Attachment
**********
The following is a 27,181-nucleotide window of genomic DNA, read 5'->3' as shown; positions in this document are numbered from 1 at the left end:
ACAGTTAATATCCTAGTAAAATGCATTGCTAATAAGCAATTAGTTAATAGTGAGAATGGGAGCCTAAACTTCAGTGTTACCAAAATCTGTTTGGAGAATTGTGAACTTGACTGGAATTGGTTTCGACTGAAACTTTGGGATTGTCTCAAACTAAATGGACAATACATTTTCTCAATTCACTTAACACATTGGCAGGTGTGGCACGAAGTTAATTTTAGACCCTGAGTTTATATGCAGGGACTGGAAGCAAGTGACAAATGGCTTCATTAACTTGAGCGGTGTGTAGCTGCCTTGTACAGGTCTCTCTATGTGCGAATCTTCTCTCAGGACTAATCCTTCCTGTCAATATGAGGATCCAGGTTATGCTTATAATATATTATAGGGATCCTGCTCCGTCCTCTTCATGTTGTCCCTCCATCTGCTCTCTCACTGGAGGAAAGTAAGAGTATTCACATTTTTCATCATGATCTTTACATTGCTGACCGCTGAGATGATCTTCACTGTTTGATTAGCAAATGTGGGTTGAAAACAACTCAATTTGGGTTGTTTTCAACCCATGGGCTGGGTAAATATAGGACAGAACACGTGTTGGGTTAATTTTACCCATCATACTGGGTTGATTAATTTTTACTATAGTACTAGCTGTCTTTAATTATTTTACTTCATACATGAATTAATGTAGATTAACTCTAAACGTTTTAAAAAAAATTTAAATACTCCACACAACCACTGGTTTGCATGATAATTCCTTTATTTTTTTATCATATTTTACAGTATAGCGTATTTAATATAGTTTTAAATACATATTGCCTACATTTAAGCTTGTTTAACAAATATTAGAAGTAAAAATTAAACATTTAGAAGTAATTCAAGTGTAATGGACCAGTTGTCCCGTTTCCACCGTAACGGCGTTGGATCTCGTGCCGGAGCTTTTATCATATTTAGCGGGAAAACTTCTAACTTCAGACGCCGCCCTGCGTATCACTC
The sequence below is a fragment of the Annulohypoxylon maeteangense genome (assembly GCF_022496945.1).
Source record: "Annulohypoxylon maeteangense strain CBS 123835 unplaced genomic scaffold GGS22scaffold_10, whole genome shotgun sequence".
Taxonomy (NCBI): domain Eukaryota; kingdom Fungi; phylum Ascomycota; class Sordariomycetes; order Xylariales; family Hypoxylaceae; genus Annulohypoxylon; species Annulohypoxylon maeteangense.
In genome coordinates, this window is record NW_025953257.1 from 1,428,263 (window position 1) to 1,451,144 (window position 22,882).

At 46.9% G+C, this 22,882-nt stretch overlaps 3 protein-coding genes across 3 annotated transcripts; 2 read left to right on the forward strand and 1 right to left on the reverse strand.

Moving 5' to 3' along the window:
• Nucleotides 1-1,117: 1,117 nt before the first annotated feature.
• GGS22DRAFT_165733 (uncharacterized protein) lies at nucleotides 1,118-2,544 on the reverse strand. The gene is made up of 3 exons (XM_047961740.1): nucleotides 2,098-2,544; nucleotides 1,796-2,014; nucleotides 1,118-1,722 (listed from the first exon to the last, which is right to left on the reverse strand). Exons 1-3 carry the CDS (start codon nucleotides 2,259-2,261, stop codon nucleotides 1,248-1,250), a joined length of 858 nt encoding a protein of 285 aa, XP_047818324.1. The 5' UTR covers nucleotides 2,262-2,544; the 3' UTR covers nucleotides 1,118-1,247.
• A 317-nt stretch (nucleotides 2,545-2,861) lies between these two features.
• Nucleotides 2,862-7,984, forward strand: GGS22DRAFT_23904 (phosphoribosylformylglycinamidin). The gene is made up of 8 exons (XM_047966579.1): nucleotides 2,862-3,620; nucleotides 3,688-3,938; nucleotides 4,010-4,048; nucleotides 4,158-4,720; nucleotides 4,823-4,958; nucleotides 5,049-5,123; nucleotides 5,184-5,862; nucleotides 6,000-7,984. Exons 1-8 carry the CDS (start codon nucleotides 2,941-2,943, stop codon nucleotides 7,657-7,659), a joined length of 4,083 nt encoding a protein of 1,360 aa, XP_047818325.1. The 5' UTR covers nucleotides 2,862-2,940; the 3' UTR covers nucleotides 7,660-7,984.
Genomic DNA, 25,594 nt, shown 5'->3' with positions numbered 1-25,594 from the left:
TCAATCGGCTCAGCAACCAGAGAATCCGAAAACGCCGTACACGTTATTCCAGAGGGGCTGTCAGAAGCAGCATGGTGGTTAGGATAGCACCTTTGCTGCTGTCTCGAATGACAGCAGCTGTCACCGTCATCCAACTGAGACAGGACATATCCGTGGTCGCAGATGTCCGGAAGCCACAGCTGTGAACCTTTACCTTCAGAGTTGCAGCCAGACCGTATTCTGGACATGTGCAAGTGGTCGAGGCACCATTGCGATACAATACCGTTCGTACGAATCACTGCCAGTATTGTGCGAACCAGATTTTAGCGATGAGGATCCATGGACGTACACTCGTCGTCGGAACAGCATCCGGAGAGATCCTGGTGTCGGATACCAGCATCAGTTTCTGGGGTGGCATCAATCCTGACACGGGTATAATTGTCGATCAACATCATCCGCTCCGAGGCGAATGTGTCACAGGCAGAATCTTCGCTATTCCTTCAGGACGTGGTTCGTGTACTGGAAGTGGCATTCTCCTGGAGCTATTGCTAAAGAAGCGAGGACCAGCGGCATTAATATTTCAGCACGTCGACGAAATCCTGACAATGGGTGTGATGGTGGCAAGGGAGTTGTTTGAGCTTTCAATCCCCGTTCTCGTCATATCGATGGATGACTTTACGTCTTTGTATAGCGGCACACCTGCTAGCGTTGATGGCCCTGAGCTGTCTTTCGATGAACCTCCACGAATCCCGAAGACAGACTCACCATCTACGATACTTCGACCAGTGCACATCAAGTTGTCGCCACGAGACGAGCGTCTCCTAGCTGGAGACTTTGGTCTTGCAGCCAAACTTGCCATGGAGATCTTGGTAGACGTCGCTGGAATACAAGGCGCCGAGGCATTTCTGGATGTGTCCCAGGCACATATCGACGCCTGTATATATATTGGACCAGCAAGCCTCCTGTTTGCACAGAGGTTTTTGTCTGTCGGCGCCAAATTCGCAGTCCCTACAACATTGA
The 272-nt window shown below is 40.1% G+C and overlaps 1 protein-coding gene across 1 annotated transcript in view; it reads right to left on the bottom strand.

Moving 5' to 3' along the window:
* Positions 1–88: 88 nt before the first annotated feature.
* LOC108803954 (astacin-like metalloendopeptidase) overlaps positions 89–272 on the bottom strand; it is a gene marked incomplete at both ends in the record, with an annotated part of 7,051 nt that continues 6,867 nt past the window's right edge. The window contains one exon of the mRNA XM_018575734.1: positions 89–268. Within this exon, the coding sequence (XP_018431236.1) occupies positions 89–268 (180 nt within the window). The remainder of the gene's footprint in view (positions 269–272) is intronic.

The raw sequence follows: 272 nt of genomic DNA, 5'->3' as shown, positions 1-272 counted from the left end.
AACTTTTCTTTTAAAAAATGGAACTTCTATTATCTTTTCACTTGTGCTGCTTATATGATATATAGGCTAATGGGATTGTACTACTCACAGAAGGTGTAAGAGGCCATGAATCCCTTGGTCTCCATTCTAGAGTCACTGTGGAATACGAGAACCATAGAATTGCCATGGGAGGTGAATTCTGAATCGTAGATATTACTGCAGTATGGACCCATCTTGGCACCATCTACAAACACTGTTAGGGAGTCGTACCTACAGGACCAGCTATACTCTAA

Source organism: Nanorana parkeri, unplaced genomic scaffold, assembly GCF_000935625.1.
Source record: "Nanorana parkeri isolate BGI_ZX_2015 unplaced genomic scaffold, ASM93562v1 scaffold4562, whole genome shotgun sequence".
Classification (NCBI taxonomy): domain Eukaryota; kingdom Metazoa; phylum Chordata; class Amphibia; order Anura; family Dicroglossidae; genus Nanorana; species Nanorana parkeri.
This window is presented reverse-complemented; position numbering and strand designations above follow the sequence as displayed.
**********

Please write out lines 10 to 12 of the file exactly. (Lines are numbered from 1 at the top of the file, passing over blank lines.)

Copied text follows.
• GGS22DRAFT_165733 (uncharacterized protein) lies at nucleotides 1,118-2,544 on the reverse strand. The gene is made up of 3 exons (XM_047961740.1): nucleotides 2,098-2,544; nucleotides 1,796-2,014; nucleotides 1,118-1,722 (listed from the first exon to the last, which is right to left on the reverse strand). Exons 1-3 carry the CDS (start codon nucleotides 2,259-2,261, stop codon nucleotides 1,248-1,250), a joined length of 858 nt encoding a protein of 285 aa, XP_047818324.1. The 5' UTR covers nucleotides 2,262-2,544; the 3' UTR covers nucleotides 1,118-1,247.
• A 317-nt stretch (nucleotides 2,545-2,861) lies between these two features.
• Nucleotides 2,862-7,984, forward strand: GGS22DRAFT_23904 (phosphoribosylformylglycinamidin). The gene is made up of 8 exons (XM_047966579.1): nucleotides 2,862-3,620; nucleotides 3,688-3,938; nucleotides 4,010-4,048; nucleotides 4,158-4,720; nucleotides 4,823-4,958; nucleotides 5,049-5,123; nucleotides 5,184-5,862; nucleotides 6,000-7,984. Exons 1-8 carry the CDS (start codon nucleotides 2,941-2,943, stop codon nucleotides 7,657-7,659), a joined length of 4,083 nt encoding a protein of 1,360 aa, XP_047818325.1. The 5' UTR covers nucleotides 2,862-2,940; the 3' UTR covers nucleotides 7,660-7,984.